Education: PhD, California Institute of Technology
Website: Dr. Chuang's Lab
Molecular and genetic mechanisms of sensory diversity in C. elegans The nervous system generates a tremendous diversity of cell types. The specification of right cell types at right positions is a fundamental step allowing neurons to form functional circuits and networks for information processing and mediating behaviors. Embryonic stem cells (ESCs) and induced pluripotent stem cells (iPSCs) can efficiently differentiate into functional neurons using developmental principles. Therefore, understanding how neurons acquire their distinct identities will lead to the development of strategies for cell replacement therapy. However, the molecular mechanisms that generate neuronal diversification are only partly understood.
The goal of our research is to use C. elegans as a model system to elucidate genes and mechanisms that generate sensory diversity at molecular and neural circuit levels. C. elegans consists of just 302 neurons with reproducible functions, morphologies, and synaptic connections. We know the identities, positions, and lineages of all neurons, as well as the complete wiring diagram in the C. elegans nervous system. In addition, the transparency of C. elegans allows us to visualize cell fates at single cell resolution in live animals using fluorescent markers. Furthermore, we can use C. elegans behaviors such as moving, mating, attraction towards specific odors, or avoidance from particular odors to analyze specific functions of individual neurons. Studies in C. elegans have led to the discovery of many important biological mechanisms (such as programmed cell death, RNAi, miRNA, axon guidance pathways) that are conserved from worms to humans. Thus, what we learn from C. elegans is significantly relevant to human research of similar biological or psychological areas of interest.
Our research interests have been focused on molecular and genetic analysis of two mechanisms that we identified for generating sensory neuron diversity.
1. Stochastic left-right neuronal asymmetry in a gap junction-dependent cell network.
2. Genetic switches between alternative sensory neuron fates.
In addition to further characterization of these mechanisms, our future research program will also explore novel molecular mechanisms underlying cellular diversity in the sensory system. As the genes and developmental pathways we study are evolutionarily conserved, we believe that insights obtained from these studies will provide entry points for studies in more complex organisms. We aim to translate our work to studies of vertebrate systems through collaborations.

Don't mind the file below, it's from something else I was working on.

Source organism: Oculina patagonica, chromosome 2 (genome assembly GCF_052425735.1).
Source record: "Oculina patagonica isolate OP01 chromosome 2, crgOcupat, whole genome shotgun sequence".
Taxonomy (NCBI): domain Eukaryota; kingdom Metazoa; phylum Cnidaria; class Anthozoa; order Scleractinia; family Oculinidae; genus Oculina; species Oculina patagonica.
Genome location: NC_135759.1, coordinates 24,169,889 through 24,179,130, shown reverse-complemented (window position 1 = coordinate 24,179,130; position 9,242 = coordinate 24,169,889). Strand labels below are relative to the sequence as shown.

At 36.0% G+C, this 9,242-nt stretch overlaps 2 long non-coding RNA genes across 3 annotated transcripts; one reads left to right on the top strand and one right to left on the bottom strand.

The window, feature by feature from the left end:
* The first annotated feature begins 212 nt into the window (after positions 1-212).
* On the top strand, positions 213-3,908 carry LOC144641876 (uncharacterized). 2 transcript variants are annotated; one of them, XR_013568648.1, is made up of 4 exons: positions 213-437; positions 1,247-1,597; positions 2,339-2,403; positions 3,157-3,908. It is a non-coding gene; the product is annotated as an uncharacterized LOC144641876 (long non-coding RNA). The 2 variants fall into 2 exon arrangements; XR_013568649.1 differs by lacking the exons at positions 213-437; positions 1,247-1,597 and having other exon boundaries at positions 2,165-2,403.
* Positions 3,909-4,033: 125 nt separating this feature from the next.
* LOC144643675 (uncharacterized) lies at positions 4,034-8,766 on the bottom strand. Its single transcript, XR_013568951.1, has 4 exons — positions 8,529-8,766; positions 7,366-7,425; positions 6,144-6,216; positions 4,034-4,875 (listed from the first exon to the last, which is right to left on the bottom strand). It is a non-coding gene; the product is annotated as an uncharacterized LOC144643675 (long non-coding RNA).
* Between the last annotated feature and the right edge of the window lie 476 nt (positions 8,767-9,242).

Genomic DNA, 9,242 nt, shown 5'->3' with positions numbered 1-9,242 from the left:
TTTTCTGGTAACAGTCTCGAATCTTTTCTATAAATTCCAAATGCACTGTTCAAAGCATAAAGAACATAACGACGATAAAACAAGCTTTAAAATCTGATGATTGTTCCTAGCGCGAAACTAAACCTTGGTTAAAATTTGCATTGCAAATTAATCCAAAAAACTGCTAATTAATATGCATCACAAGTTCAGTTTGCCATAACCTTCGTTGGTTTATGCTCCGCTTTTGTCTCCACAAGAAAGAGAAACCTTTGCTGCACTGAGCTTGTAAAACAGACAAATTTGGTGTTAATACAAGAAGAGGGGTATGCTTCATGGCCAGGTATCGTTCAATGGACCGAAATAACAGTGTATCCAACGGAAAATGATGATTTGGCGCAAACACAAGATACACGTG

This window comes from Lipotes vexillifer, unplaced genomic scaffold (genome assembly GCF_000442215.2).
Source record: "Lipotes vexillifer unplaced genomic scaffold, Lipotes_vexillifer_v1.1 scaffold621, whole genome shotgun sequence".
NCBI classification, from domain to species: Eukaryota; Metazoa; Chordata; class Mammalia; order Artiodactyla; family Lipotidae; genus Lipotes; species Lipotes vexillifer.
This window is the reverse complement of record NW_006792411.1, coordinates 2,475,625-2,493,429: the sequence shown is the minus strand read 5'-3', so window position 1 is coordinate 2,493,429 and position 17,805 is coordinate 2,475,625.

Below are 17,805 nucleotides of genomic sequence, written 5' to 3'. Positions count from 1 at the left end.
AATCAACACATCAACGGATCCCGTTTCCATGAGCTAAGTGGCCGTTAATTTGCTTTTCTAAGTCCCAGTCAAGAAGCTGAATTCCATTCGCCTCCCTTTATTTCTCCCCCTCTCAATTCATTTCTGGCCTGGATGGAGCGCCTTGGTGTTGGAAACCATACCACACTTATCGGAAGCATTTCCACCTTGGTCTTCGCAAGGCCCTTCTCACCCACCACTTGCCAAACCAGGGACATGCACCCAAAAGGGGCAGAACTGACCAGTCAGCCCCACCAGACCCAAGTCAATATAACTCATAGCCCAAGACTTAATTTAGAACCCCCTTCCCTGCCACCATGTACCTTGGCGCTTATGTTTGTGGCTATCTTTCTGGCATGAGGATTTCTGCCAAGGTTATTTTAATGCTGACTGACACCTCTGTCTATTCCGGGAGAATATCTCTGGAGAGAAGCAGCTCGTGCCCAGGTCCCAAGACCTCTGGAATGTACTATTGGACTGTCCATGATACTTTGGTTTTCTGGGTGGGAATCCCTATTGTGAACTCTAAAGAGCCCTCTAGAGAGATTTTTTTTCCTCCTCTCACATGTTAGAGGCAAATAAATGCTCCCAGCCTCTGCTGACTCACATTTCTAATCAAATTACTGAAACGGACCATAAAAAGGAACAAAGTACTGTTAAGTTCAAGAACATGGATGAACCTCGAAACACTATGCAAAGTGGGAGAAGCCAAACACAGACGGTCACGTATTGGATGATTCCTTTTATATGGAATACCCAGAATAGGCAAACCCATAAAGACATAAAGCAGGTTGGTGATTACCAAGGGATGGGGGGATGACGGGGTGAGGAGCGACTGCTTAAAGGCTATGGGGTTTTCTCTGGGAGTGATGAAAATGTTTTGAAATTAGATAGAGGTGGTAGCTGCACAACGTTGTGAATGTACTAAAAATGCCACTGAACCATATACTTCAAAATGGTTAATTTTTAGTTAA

Representative Publications (Complete list of publications on Google Scholar)
Alqadah, A., Hsieh, Y.-W., Schumacher, J.A., Wang, X., Merrill, S.A., Millington, G., Bayne, B*., Jorgensen, E.M., and Chuang, C.-F. SLO potassium channels couple gap junctions to inhibition of calcium signaling in olfactory neuron diversification. *Undergraduate student. PLoS Genetics, in press.
Alqadah, A., Hsieh, Y.-W., Vidal, B., Chang, C., Hobert, O., and Chuang, C.-F. (2015). Postmitotic diversification of olfactory neuron types is mediated by differential activities of the HMG-box transcription factor SOX-2. EMBO Journal 34, 2574-2589.
Vidal, B., Santella, A, Bao, Z., Chuang, C-F., and Hobert, O. (2015). C. elegans SoxB genes are dispensable for embryonic neurogenesis but required for terminal differentiation of specific neuron types. Development 142, 2464-2477.
Cochella, L., Tursun, B., Hsieh, Y.-W., Chuang, C.-F.*, and Hobert, O.* (2014). Two distinct types of neuronal asymmetries are controlled by the Caenorhabditis elegans zinc finger transcription factor die-1. *Senior authors contributed equally. Genes & Development 28, 34-43.
Alqadah, A., Hsieh, Y.-W., and Chuang, C.-F. (2014). A molecular link between distinct neuronal asymmetries. Cell Cycle, doi: 10.4161/cc.29010. [Epub ahead of print].
Hsieh, Y.-W., Alqadah, A., and Chuang, C.-F. (2014). Asymmetric neural development in the Caenorhabditis elegans olfactory system. Invited review for the special issue on Left-right asymmetry: advances and enigmas. Genesis, doi: 10.1002/dvg.22744. [Epub ahead of print].
Alqadah A., Hsieh, Y.W., and Chuang, C.-F. (2013). microRNA function in left-right neuronal asymmetry: perspectives from C. elegans. Frontiers in Cellular Neuroscience 7:158. doi:10.3389/fncel.2013.00158.
Schumacher, J.A., Hsieh, Y.-W., Chen, S., Pirri, J.K., Alkema, M.J., Li, W.-H., Chang, C., and Chuang, C.-F. (2012). Intercellular calcium signaling in a gap junction-coupled cell network establishes asymmetric neuronal fates in C. elegans. Development 139, 4191-4201
Hsieh, Y.-W., Chang, C., and Chuang, C.-F. (2012). The microRNA mir-71 inhibits calcium signaling by targeting the TIR-1/Sarm1 adaptor protein to control stochastic L/R neuronal asymmetry in C. elegans. PLoS Genetics 8, e1002864.
Chang, C., Hsieh, Y.-W., Bluma, J.L., Bargmann, C.I., and Chuang, C.-F. (2011). Microtubule-based localization of a synaptic calcium signaling complex specifies left-right neuronal asymmetry in C. elegans. Development 138, 3509-3518.
Taylor, R., Hsieh, Y.-W.., Gamse, J., and Chuang, C.-F. (2010). Making a difference together: reciprocal interactions in C. elegans and zebrafish asymmetric neural development. Development 137, 681-691.
Chuang, C.-F., VanHoven, M. K., Fetter, R. D., Verselis, V. K., and Bargmann, C. I. (2007). An innexin-dependent cell network establishes left-right neuronal asymmetry in C. elegans. Cell 129, 787-799.
Chuang, C.-F. and Bargmann, C. I. (2005). A Toll-interleukin 1 repeat protein at the synapse specifies asymmetric odorant receptor expression via ASK1 MAPKKK signaling. Genes & Development 19, 270-281.
Office: 4070 MBRB, MC 567